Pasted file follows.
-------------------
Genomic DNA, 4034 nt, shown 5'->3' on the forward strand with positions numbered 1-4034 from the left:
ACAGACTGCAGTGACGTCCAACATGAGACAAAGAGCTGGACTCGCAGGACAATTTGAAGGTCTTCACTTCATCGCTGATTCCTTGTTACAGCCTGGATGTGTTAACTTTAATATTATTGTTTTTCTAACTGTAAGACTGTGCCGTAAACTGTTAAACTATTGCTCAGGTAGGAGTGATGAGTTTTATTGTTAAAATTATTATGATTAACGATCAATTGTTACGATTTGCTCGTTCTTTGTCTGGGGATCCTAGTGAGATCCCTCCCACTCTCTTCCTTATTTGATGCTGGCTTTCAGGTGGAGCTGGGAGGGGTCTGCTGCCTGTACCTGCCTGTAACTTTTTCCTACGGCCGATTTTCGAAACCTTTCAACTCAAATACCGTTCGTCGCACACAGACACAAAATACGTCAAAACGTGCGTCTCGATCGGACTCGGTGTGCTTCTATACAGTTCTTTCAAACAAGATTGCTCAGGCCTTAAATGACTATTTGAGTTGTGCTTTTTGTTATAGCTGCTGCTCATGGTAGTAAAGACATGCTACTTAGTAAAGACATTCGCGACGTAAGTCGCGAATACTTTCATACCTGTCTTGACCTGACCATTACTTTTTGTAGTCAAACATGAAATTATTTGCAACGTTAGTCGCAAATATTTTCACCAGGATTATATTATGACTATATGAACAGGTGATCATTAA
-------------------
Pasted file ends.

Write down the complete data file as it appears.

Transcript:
Genomic DNA, 4034 nt, shown 5'->3' on the forward strand with positions numbered 1-4034 from the left:
ACAGACTGCAGTGACGTCCAACATGAGACAAAGAGCTGGACTCGCAGGACAATTTGAAGGTCTTCACTTCATCGCTGATTCCTTGTTACAGCCTGGATGTGTTAACTTTAATATTATTGTTTTTCTAACTGTAAGACTGTGCCGTAAACTGTTAAACTATTGCTCAGGTAGGAGTGATGAGTTTTATTGTTAAAATTATTATGATTAACGATCAATTGTTACGATTTGCTCGTTCTTTGTCTGGGGATCCTAGTGAGATCCCTCCCACTCTCTTCCTTATTTGATGCTGGCTTTCAGGTGGAGCTGGGAGGGGTCTGCTGCCTGTACCTGCCTGTAACTTTTTCCTACGGCCGATTTTCGAAACCTTTCAACTCAAATACCGTTCGTCGCACACAGACACAAAATACGTCAAAACGTGCGTCTCGATCGGACTCGGTGTGCTTCTATACAGTTCTTTCAAACAAGATTGCTCAGGCCTTAAATGACTATTTGAGTTGTGCTTTTTGTTATAGCTGCTGCTCATGGTAGTAAAGACATGCTACTTAGTAAAGACATTCGCGACGTAAGTCGCGAATACTTTCATACCTGTCTTGACCTGACCATTACTTTTTGTAGTCAAACATGAAATTATTTGCAACGTTAGTCGCAAATATTTTCACCAGGATTATATTATGACTATATGAACAGGTGATCATTAA